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The cajoler in chief

In her second state of the city speech, Betsy Hodges reveals the challenges — and the limits — of being mayor of Minneapolis. 

Mayor Betsy Hodges: “How much genius are we going to leave on the table?”
MinnPost photo by Peter Callaghan

There’s nothing like a state of the city speech to reveal the unusual role of the mayor under Minneapolis’ city charter.

For reasons historic and political, power is diffused in the city, creating a rarity — a  mayor who isn’t exactly weak but isn’t very strong either.

As a sort-of executive-in-chief with more control over some areas of government than others, Betsy Hodges has to share power with a strong city council and a city coordinator who answers to both. But she also is the convener-in-chief, holding the one political post in the city with both the title and the sway to bring people to the table.

On Thursday, as she reported on her first 15 months in office and laid out her goals for her second year, Betsy Hodges had to abide by that reality, calling out her ability to change policy via task forces, summits and work groups.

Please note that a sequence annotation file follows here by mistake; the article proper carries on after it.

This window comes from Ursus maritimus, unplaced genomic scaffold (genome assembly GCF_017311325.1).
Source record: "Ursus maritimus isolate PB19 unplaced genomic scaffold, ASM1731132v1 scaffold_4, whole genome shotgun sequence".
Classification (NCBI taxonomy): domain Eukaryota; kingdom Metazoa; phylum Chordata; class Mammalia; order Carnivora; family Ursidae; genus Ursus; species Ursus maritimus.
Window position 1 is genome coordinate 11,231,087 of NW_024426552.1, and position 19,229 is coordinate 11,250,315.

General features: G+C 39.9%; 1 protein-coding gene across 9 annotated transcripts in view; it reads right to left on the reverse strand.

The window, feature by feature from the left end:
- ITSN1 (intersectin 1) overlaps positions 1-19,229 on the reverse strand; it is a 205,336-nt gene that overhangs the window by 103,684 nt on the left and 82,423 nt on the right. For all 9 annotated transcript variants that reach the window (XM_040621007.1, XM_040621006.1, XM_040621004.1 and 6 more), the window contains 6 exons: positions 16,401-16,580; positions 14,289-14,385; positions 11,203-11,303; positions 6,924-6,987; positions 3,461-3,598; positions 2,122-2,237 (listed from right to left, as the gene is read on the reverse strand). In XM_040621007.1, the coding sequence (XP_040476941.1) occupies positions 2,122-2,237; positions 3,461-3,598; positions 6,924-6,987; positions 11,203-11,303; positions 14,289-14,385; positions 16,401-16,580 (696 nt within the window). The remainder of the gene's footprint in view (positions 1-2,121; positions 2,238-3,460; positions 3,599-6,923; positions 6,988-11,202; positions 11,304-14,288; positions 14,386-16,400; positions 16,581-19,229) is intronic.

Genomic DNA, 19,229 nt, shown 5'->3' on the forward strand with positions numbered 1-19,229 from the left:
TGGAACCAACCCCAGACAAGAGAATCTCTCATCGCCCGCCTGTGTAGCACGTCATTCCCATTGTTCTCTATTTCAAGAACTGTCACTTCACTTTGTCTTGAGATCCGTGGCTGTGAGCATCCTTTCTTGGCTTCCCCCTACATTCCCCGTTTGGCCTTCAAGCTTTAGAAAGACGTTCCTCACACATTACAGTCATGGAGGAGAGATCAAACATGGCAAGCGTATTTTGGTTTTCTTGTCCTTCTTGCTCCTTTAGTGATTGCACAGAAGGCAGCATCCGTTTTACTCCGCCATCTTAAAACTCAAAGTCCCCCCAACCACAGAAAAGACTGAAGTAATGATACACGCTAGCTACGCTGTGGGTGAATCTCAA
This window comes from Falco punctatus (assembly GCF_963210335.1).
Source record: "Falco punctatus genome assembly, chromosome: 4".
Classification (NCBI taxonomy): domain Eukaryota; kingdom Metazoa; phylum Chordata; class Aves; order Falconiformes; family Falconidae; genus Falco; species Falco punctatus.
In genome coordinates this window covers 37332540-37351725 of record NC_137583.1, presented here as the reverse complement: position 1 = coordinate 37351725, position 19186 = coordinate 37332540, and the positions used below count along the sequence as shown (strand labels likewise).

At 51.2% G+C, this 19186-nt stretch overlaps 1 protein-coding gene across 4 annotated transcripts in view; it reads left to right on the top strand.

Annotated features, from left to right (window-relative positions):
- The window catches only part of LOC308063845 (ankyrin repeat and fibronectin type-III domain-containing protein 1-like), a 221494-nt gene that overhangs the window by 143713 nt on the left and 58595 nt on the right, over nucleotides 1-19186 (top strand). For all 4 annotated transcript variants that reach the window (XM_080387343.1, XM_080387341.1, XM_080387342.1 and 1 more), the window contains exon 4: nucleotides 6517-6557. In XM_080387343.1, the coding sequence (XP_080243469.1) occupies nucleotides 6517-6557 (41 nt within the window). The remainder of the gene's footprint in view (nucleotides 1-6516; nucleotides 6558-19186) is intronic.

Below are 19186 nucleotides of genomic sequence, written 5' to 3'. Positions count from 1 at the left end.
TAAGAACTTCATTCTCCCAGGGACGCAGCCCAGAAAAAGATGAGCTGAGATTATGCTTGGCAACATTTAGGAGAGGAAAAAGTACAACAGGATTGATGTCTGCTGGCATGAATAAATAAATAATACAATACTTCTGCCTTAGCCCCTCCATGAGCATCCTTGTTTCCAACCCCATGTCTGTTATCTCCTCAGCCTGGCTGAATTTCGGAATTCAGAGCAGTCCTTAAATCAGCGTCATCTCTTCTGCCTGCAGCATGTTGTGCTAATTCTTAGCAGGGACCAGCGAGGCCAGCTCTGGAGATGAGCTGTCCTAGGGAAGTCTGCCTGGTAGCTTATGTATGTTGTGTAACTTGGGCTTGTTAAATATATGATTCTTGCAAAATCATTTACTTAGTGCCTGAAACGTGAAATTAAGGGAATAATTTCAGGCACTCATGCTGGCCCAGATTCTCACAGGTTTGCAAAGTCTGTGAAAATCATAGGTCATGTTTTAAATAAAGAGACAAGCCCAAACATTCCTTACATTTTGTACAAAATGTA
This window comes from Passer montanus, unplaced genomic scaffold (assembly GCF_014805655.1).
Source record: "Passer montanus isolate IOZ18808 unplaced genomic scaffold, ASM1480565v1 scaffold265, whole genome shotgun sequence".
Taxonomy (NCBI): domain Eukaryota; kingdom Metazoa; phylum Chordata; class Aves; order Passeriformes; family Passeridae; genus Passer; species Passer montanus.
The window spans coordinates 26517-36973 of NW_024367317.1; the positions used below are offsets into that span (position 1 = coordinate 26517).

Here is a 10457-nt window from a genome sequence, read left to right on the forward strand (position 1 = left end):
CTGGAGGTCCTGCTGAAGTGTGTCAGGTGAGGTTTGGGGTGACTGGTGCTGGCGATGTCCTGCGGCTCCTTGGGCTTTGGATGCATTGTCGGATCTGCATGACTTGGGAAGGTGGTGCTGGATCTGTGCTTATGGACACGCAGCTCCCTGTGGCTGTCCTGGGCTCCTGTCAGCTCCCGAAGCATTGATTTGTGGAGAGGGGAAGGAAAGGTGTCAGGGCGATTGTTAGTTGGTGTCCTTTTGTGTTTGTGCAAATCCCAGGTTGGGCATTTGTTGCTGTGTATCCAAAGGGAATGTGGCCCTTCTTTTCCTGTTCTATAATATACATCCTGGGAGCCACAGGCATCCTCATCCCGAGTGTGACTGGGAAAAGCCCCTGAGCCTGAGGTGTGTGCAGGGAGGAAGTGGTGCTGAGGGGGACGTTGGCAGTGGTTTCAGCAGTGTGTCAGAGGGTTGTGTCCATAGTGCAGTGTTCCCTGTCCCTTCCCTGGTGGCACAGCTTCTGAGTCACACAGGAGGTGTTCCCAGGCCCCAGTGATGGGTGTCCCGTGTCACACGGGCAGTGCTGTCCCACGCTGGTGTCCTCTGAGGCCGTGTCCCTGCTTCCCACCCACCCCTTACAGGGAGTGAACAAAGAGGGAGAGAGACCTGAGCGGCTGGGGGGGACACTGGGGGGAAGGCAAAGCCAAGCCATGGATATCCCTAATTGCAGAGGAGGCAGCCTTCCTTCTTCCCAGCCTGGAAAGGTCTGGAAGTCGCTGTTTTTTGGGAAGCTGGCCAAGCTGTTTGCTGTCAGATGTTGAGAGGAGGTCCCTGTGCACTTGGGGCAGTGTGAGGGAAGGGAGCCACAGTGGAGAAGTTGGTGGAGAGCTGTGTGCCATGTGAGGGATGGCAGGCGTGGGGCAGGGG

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Repeating the theme, “How much genius are we going to leave on the table?” (the answer is “none” by the way), Hodges placed many of her hopes in the hands of others.

On the environment, for example, Hodges announced, “that the process for creating the city’s zero waste plan is underway. Our goal is to come up with a plan that will help everyone who lives and works in Minneapolis recycle more and throw away less.” Last month, she and key city council members convened a policy work group to “kick off a year-long planning process” to move Minneapolis toward the zero waste goal.